Seattle City Councilmember Andrew Lewis has a lot to learn if he wishes to advance in his nascent career as a press critic. His criticism of this editorial board for urging rejection — or simply postponement — of a bill to extend council power over the city attorney’s office blazed through mischaracterizations and landed squarely in gaslighting territory.
As a Dec. 12 editorial stated, the flaws with his proposal ran deep and deserved further refinement than the council was taking time to conduct. He pushed back at the following council meeting, claiming his was a “fairly innocuous good government bill” for “simple baseline data.” He spun that the newspaper’s editorial must have been about a different, never-proposed bill, then claimed the editorial was an attack on transparency.
These fanciful stretches worked. The council voted 7-1 to pass his bill, which tracks how faithfully the city attorney is meeting the council’s agenda for diverting cases from courts and jail into community programs. If “transparency” is the priority Lewis said it should be, the public deserves to know how baldly Lewis mischaracterized facts to win the day.
The legislation requires the city attorney to report 15 categories of data connected to the justice system inside and beyond the office, from prosecution decisions to statewide recidivism. They are as complex as tracking alleged offenders’ housing stability and “identification of barriers preventing individuals … from completing the program.” I’ve spent years reporting on criminal-justice issues across America, long enough to know the barriers confronting a person in the system can be deeply involved stuff. Lewis ought to understand this from his time working under outgoing City Attorney Pete Holmes. Yet he called it “simple.”
In the same council meeting, Lewis rattled off eight other sections of city code that compel other city offices to report data to the council, as if these somehow justified the new bill. Virtually all required little more than simple counting: days of family leave taken, the city’s usage of recycled products and the like. But you’d have to delve into Seattle Municipal Code to learn that. Lewis offered no explanatory descriptions, simply spouting code-citation numbers and claiming they supported his point.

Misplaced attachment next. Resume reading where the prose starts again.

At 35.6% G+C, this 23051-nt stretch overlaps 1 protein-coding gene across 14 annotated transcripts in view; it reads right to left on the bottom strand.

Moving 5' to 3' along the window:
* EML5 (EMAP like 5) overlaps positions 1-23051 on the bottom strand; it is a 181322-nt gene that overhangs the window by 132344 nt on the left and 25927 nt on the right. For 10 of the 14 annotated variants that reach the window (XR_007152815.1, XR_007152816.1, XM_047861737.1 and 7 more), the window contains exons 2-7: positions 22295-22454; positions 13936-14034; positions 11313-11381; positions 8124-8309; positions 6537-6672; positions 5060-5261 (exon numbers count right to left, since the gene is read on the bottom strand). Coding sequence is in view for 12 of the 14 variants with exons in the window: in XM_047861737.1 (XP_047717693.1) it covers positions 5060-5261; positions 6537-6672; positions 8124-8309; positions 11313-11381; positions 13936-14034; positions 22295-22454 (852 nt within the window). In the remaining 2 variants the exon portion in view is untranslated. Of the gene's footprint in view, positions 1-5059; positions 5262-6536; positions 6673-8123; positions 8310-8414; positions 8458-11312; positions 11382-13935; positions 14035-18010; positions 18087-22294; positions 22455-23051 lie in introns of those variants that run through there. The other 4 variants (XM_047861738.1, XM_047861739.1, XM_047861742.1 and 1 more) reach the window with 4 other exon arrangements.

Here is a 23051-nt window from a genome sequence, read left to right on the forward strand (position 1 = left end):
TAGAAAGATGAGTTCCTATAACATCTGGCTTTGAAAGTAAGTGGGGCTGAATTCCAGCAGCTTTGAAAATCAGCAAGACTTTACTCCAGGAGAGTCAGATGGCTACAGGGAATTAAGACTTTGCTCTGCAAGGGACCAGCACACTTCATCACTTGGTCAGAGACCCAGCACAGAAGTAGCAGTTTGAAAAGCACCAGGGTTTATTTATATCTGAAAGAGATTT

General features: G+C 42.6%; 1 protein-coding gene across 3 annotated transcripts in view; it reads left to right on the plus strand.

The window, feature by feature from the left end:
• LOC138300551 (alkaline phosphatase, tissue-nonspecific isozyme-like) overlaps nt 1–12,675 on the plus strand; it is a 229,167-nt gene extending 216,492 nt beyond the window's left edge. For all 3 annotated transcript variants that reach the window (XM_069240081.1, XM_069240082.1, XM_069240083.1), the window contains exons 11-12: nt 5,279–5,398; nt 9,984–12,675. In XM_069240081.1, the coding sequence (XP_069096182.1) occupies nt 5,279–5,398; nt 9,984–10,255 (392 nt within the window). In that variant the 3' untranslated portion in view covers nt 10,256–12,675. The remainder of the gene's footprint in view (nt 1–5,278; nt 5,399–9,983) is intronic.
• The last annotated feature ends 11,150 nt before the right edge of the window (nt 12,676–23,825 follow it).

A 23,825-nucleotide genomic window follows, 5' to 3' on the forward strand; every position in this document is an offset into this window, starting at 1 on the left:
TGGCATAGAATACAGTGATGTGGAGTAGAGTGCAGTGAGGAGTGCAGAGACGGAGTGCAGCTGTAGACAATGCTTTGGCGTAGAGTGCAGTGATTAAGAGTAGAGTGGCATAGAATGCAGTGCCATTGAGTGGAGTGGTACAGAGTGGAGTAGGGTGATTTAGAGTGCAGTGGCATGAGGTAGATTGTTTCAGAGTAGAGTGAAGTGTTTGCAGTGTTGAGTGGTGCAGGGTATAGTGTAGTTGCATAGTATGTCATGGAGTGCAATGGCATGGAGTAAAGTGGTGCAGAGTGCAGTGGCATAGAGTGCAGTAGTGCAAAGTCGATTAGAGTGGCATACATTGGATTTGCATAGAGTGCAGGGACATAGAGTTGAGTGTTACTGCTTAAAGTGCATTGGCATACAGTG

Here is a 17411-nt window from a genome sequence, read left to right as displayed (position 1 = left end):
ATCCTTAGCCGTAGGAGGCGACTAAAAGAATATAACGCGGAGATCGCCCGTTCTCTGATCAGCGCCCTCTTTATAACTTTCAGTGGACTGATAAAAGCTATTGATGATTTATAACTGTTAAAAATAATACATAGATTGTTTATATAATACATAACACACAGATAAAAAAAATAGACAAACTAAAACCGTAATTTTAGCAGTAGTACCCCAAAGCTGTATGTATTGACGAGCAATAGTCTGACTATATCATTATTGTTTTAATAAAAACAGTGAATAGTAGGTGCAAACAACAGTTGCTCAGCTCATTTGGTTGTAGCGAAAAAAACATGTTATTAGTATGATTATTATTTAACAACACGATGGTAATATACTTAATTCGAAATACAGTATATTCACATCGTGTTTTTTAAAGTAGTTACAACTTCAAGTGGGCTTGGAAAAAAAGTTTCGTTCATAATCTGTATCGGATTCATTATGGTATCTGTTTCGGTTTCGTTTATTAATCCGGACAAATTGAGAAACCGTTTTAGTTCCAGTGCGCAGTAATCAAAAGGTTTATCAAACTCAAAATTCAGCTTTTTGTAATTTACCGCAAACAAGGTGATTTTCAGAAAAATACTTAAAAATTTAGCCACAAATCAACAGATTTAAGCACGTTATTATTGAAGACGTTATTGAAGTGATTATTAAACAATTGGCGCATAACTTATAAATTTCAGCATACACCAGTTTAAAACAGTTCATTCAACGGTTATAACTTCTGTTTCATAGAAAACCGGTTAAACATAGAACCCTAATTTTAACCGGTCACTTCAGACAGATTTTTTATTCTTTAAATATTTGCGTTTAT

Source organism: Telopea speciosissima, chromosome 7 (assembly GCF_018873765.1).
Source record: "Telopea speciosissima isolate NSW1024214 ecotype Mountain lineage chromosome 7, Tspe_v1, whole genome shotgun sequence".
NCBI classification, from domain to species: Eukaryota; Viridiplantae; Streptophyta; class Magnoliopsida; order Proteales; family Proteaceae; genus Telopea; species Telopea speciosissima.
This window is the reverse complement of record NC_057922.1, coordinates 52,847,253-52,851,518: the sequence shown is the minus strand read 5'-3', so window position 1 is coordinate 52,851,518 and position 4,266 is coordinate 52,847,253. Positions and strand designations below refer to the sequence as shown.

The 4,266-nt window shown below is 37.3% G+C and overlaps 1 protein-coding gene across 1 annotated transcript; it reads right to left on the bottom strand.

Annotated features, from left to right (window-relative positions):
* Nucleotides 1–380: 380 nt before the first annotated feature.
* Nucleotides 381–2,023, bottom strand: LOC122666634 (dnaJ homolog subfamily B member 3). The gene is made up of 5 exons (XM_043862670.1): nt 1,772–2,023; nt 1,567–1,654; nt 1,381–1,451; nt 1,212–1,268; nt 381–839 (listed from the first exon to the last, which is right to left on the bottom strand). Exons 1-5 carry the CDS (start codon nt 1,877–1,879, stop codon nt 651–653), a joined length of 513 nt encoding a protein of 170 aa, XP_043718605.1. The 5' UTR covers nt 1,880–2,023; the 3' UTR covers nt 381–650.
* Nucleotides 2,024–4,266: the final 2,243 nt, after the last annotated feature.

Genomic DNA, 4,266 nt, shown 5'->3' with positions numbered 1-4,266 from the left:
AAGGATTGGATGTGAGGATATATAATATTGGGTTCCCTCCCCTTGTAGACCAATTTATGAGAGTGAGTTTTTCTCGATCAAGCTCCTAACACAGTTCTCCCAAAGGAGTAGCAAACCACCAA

Voters elected incoming City Attorney Ann Davison to be a stronger prosecutor after 12 years of Holmes’ leniency eroded city safety. Davison deserved more opportunity to help define criteria the council will judge her by at budgeting time. In an interview, Lewis said he’d been working on the bill since August, the month voters eliminated Holmes from the runoff election. He showed Davison the draft bill the day before he filed it.
That’s hardly “innocuous good government.” It strongly resembles railroading through a policy to preempt a new officeholder. He successfully fought Councilmember Alex Pedersen’s request for a delay until Davison’s term starts. The council routinely grants postponement requests like that. Further, the Public Safety Committee split on supporting the bill, which usually triggers a delay before the council votes. Yet this legislation got fast-tracked.
On the campaign trail, Davison committed to running a transparent office, answering yes to an ACLU questionnaire that asked if she’d set up a public-facing website reporting demographics of prosecutions and diversions into community programs.
Lewis twisted this, telling the council the questionnaire showed “the support of City Attorney-elect Davison for this legislation” — though that was inked in September, and the bill detailing an extensively deeper set of information-tracking wasn’t publicly available until December. Lewis didn’t mention this inconvenient fact. He mocked Davison’s written objections to his bill, along with this newspaper’s objections, as “strange bedfellows opposing more transparency.”
Hardly. Bad processes produce bad outcomes. This one bungled a chance to establish legitimate transparency. Even Lewis had to concede the path this bill took would “look strange.” He got that part right. Back in November, the council voted to boost the city attorney’s budget 9% and earmark funding for diversion programs. Weeks later Lewis and departing Council President M. Lorena González cited this funding as justification for requiring the new suite of data reporting. All of this played out with only cursory consultation of the incoming officeholder.
Here’s how government is supposed to work: an agency proposes a program and asks for money. The legislative body — the council — decides whether to fund it and what accountability measures to require. Debate ensues. If there’s an agreement, the money funds the new policy, with the known strings attached. As is sadly frequent, the Seattle City Council didn’t care to understand that the horse goes before the cart.
Seattle deserves a truly transparent government that works in good faith and clear daylight. Now that these data-reporting requirements are set in city law, Lewis and the other council members who will use them to set next year’s city attorney budget should resist the temptation to manipulate facts as Lewis just did.